Automation has become a necessity in the Dev-Sec-Ops world. Ideally, if a workflow can be automated, you should not be doing it manually. Although many automation tools are available, GitHub Actions is an elegant solution that offers the convenience of creating and managing CI and CD workflows from GitHub, the largest code-hosting platform in the world.
If you haven’t read the previous article then please read it here: CI/CD for Android Devs I | Deploy Flavoured apps to firebase with Fastlane
It is important to understand the basic concepts of CI and CD before creating and managing GitHub Actions workflows. It is also relevant to learn about some of the technologies that make GitHub Actions possible, such as GitHub — the platform where all GitHub Actions live — and YAML Ain’t Markup Language, commonly known as YAML — the markup language that powers GitHub Actions workflows.
The main idea behind CI is that automated processes should be in place to test and build software many times a day. This is important because bugs are commonly introduced at the intersection or integration of two different pieces of code. In other words, CI practices manage processes, which allows software engineers to focus on the code itself.
CD follows in the footsteps of CI. It focuses on gathering all changes to code — such as new features, bug fixes, and configuration changes — and sending them to users — or production — as safely, sustainably, and quickly as possible.
Many tools have been created to help software and operations engineers build a CI/CD pipeline. GitHub Actions is arguably the most popular one: it makes it easier to automate the building, testing, and deployment of code on any platform — including Linux, macOS, and Windows — without leaving the repository where the code lives. All of this can happen while GitHub manages the execution and provides rich feedback and security for every step in your workflow.
Because GitHub Actions happen within a repository hosted on GitHub, a GitHub account is needed. Basic knowledge of GitHub as a platform is also helpful.
GitHub Actions use YAML to describe workflows. According to YAML.org, “YAML is a human-friendly data serialisation standard for all programming languages.” YAML is commonly used in configuration files, much like the files used to create GitHub Actions and workflows.
The following file shows how a YAML file is used to create a GitHub Actions workflow. This file is taken from Starter-Workflows open source project.
Understanding YAML syntax
Most elements in YAML are written in key-value pairs. As you can see in the above example
name: ‘Auto Assign’
One thing to notice here is the space between the key with“:” and the value. This syntax should be respected or you will get errors when running the YAML file/Workflow.
Another thing to remember here is that YAML is CASE SENSITIVE like many other languages. This means that if you write a key “My-Low-Key” and then you write “my-low-key” instead, “my-low-key” will be considered a new key and both “My-Low-Key” and “my-low-key” are valid keys.
YAML like python uses indentation to differentiate code blocks, however, it does not use tabs but white space. Code on the same indentation is considered to be in one block and then a parent-child relationship can be created with different levels of indentation.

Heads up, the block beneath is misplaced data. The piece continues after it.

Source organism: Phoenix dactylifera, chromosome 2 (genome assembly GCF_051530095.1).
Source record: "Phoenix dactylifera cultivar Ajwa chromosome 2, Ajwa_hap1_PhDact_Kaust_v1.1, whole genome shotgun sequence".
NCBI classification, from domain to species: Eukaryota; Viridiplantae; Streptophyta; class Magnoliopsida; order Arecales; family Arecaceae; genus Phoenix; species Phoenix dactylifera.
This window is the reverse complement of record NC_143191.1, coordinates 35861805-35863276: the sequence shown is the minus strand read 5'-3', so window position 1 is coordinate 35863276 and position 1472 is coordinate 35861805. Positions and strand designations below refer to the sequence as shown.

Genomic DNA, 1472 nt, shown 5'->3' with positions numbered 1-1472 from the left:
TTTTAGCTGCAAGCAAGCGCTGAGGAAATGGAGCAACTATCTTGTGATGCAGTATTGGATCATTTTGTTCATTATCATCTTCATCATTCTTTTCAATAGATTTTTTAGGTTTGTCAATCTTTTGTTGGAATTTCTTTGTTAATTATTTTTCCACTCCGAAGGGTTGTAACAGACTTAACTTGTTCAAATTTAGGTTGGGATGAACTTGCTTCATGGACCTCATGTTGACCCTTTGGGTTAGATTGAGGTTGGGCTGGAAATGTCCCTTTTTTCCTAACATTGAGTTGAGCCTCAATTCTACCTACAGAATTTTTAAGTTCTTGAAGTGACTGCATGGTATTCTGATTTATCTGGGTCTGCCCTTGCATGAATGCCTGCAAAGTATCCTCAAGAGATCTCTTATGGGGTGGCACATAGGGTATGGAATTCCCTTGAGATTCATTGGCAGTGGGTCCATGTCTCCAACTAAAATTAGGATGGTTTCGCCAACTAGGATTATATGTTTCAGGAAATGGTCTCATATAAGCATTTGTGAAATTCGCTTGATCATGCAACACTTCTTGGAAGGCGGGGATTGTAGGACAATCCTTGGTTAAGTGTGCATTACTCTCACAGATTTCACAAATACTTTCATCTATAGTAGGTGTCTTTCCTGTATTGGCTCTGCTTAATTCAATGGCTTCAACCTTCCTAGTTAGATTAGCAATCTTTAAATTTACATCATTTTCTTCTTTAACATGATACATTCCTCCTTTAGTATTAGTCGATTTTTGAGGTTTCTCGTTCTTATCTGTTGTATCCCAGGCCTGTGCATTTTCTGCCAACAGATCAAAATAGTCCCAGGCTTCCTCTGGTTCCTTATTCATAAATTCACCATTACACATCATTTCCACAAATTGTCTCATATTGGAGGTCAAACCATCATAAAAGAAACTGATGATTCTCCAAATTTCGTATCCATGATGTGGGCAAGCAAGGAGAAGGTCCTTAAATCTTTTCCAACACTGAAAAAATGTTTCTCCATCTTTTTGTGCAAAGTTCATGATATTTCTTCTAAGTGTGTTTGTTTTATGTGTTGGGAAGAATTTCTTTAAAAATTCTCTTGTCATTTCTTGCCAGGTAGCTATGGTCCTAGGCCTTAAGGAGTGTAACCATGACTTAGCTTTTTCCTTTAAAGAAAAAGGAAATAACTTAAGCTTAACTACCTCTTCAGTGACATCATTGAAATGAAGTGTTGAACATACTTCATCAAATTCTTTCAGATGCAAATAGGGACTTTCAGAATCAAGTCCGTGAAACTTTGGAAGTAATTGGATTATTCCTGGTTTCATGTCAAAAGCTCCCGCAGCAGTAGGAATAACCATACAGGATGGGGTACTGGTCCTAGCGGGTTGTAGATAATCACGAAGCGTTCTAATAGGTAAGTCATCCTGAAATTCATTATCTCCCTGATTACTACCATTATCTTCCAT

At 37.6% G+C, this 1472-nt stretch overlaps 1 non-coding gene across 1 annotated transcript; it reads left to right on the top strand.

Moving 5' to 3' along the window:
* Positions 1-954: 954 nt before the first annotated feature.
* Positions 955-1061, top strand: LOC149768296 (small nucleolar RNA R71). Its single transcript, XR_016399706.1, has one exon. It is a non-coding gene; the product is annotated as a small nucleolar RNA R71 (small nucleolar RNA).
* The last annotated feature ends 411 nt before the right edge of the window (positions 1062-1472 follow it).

In this photo name: and on: are on the same level of indentation and thus considered siblings. After on: pull_request_target: is on the next level of indentation thus considered a child of on: and types: as a child of pull_request_target:
Comments can be written using the ‘#’ sign.
#This is a comment in YAML
Scalars and Tags
In YAML you can create integers, floats, booleans and strings. Scalar content can be written in block notation, using a literal style (indicated by “
|”) where all line breaks are significant. Alternatively, they can be written in the folded style (denoted by “
>”) where each line break is folded to space unless it ends in an empty or a more-indented line. A simple example given below might give you an overview of how it works.
|#Scalar with multilines kept as multilines
|this-will-print-in-multiline: | this article is so awesome
|i cant stop reading it
|i have fallen in love with this article
|#Scalar with multilines printed as a signle line and new lines will become spaces
|this-scalar-goes-straight-in-line: > this is going multiline
|but it will be printed in a single
|unicode: "Sosa did fine.\u263A"
|hex esc: "\x0d\x0a is \r\n"
|single: '"Howdy!" he cried.'
|quoted: ' # Not a ''comment''.'
|#Multi-line Flow Scalars
|This unquoted scalar
|spans many lines.
|quoted: "So does this a quoted scalar"
More on that here.
Sequences are lists of data and can be represented by ‘ — at the start.
here — name: represents a sequence block.
Enough with YAML.
Let us Get Started With GitHub Actions:
Getting started with GitHub Actions is as easy as it gets, you can find hundreds of tried and tested actions on the GitHub Actions marketplace and them to your workflows. However, if you want to completely customise your workflows or build your own it’s fairly easy. You can create an action in a few steps and using basic components of GitHub Actions.
Basic components of GitHub Action: